We love our pets, but they can be expensive! Laura discusses what it really costs to own a pet and 5 tips to cut expenses for a current or new furry friend. This post is dedicated to her sweet yellow Lab, Dixie, who's resting in peace after 17 years of loyal companionship.
Years after my husband began pleading for our first dog, I reluctantly gave in, still thinking it was a terrible decision that would ruin our house and cramp our lifestyle. But it only took a few minutes on the drive home with our soft, sleepy, 10-week-old yellow Lab on my lap to fall completely in love with her.
Dixie was our furry child for almost 17 years until she got old and just wore out. We saw her slow decline over the last few years and an accelerated exhaustion over the last couple of months. We waited for her to give us a sign that she was ready for a final rest, and on April 20 we had to say a very difficult and teary goodbye. But there were far more joyous moments with her than sad.
My only previous pet was a cat that I had begged my parents for during middle school. They didn’t want an indoor animal, so our compromise was that the cat would live outside in our spacious yard and the adjacent empty and overgrown lot.
I named her Sally and we always called her Sally Cat The Alley Cat. She was wild and independent, coming close only for food, occasional affection, and glimpses of our small family from her perch on the brick window sill outside the kitchen.
It doesn’t matter what type of animal you have, owning a pet can be an incredibly rewarding experience. But it can also be expensive and most people drastically underestimate the cost of a dog or cat.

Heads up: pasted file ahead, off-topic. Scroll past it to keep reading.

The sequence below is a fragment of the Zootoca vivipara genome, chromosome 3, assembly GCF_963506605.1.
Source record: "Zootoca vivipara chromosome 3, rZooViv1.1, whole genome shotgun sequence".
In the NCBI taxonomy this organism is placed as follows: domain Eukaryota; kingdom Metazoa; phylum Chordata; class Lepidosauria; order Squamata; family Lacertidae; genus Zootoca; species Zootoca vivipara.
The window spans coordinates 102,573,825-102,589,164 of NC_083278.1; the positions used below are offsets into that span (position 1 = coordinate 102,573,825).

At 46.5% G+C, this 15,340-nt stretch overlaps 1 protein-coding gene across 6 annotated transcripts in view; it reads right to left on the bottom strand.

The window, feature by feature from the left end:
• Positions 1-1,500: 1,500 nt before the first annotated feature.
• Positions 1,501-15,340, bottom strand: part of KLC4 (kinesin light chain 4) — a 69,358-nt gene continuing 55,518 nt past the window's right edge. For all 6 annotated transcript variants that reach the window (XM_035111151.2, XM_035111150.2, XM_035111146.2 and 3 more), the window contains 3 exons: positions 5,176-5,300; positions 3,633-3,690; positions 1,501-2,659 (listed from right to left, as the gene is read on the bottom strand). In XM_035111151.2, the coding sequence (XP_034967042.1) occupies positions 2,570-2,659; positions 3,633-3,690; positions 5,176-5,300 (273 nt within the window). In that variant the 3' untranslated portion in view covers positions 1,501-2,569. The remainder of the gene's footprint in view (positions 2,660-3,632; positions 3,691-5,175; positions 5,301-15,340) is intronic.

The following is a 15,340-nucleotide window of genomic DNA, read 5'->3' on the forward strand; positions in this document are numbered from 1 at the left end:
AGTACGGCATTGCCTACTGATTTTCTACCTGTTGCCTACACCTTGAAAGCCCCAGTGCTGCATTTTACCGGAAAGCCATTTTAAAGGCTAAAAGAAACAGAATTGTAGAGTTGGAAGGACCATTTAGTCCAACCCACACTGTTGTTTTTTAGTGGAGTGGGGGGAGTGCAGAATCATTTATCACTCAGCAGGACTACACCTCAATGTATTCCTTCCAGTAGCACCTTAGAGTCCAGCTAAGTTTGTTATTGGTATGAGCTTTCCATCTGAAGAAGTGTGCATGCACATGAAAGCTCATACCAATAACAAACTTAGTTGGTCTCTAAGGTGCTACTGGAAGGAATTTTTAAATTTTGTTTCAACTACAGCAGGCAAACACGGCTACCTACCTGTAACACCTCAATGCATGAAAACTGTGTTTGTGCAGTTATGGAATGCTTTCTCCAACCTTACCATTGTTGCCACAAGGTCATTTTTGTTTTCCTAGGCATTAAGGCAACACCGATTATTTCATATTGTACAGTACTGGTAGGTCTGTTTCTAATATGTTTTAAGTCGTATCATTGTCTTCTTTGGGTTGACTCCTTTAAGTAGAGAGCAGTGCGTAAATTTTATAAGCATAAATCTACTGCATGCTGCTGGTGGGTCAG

In this post, I’ll discuss what it really costs to own a pet. You’ll get 5 tips to cut expenses for your existing or potential new furry friend so he or she is more affordable.
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How Much a Dog or Cat Really Costs
One report from the People’s Dispensary for Sick Animals (PDSA), the leading veterinary charity in the United Kingdom, found that 12% believed their pet would only cost up to $650 USD over its lifetime. A majority thought the total would never top $6,500.
The real cost is much higher. According to the PDSA, the average cost for a dog is between $27,000 and $43,000 and a cat from $22,000 to $32,000. That includes everything from the initial purchase price and spaying or neutering, plus ongoing costs of vaccinations, grooming, toys, litter, and food. Expect to pay more if you travel and need a frequent pet sitter or boarding services.
According to the PDSA, the average cost for a dog is between $27,000 and $43,000 and a cat from $22,000 to $32,000.
I ran a report for all of Dixie’s expenses, including vet visits, boarding, food, and supplies for the past five years, and the total is about $17,000 or $3,400 per year. She was incredibly healthy, so most vet visits were for routine vaccinations, checkups, and an occasional sickness or skin irritation. We fed her premium food, treats, and supplements, which made up about $4,000 of the 5-year total.
I don’t have handy records to go back for Dixie’s entire life. But if you multiply $3,400 a year by 17 years, it comes to about $58,000. That’s 9 times more than what survey respondents estimated on the high side. Yes, she lived a long time and we probably spoiled her more than most.